With the Giants’ next two drives stalling, once because of Manning’s second interception, the Panthers were able to get two more Kasay field goals, one from 52 yards 3:18 into the second quarter, and another from 43 yards, to put Carolina ahead 9-7, with 1:46 left in the first half.

Manning though, who spread the ball around to seven different receivers, quickly drove the Giants back, moving New York 84 yards on seven plays in just 1:41, completing a 25-yard pass to Nicks before tossing an 18-yard touchdown pass to Nicks, giving the Giants a 14-9 lead with 45 seconds left in the first half.

However, Carolina then gave Giants’ fans an eerie reminder of last season, with some bad kickoff coverage and the same type of porous defense seen under fired defensive coordinator Bill Sheridan last season.

Second-year kick returner Matt Goodson brought the ensuing kickoff 45 yards to midfield, and even with new defensive coordinator Perry Fewell making his Giants’ debut, Panthers’ quarterback Matt Moore (14-33, 182 yards, 1 TD, 3 INT) carved the Giants’ defense up, completing four of five passes in 30 seconds, finishing the short 50-yard drive with a 19-yard touchdown pass to wide receiver Steve Smith, regaining the lead for Carolina, 16-14, three seconds before halftime.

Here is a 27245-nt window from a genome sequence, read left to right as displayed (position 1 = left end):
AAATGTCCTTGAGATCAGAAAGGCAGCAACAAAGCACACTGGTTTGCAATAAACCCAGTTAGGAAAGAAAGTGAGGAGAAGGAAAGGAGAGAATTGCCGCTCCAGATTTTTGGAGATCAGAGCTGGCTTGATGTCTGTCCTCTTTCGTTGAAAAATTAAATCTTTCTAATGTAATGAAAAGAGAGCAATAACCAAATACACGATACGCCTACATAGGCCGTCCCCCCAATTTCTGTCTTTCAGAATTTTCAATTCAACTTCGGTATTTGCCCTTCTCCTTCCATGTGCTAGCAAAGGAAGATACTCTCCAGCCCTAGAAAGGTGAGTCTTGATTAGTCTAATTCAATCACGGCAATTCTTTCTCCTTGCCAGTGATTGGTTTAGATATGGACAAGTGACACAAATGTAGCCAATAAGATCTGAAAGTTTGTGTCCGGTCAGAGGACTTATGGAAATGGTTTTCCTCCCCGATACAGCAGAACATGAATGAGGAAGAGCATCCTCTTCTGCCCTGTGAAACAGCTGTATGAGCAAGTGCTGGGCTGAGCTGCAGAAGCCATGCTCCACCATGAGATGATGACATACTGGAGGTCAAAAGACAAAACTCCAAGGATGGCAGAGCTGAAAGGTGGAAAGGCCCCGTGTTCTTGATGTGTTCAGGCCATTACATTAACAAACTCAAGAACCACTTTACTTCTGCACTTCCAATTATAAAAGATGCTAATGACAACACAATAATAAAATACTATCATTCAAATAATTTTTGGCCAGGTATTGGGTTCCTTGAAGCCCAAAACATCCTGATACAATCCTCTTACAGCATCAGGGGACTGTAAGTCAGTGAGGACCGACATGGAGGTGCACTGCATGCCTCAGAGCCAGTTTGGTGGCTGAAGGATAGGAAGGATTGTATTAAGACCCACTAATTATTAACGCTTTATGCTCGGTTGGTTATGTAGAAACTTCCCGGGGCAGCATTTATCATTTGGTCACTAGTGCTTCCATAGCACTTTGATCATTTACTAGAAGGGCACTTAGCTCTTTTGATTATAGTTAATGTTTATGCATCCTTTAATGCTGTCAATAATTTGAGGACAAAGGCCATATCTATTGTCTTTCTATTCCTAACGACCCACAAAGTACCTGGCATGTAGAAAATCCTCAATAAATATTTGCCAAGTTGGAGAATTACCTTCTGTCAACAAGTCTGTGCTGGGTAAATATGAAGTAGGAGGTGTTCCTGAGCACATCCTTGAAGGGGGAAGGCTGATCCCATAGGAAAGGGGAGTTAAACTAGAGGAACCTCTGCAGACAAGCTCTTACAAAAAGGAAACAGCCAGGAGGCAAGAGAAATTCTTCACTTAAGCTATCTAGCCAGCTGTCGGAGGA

The Giants, though, took control of the game in the second half, shutting out the Carolina offense which ended six second-half drives with four turnovers and two punts. The Giants battered Moore, sacking him four times for a total of loss of 34 yards. Half of those sacks and half of that lost yardage came from defensive end Mathias Kiwanuka. Carolina, which had 165 total yards by halftime, managed a mere 72 total yards in the second half.

Meanwhile, the Giants scored the next 17 points, scoring on their first three possessions of the second half.

New York, which ran the ball 13 times in the first half, was outgained 83-8 on the ground in the opening two quarters, but they turned the tables is the second half, outrushing the Panthers 110-6 in the second half, as the Giants won the time of possession battle 34:41 to 25:19.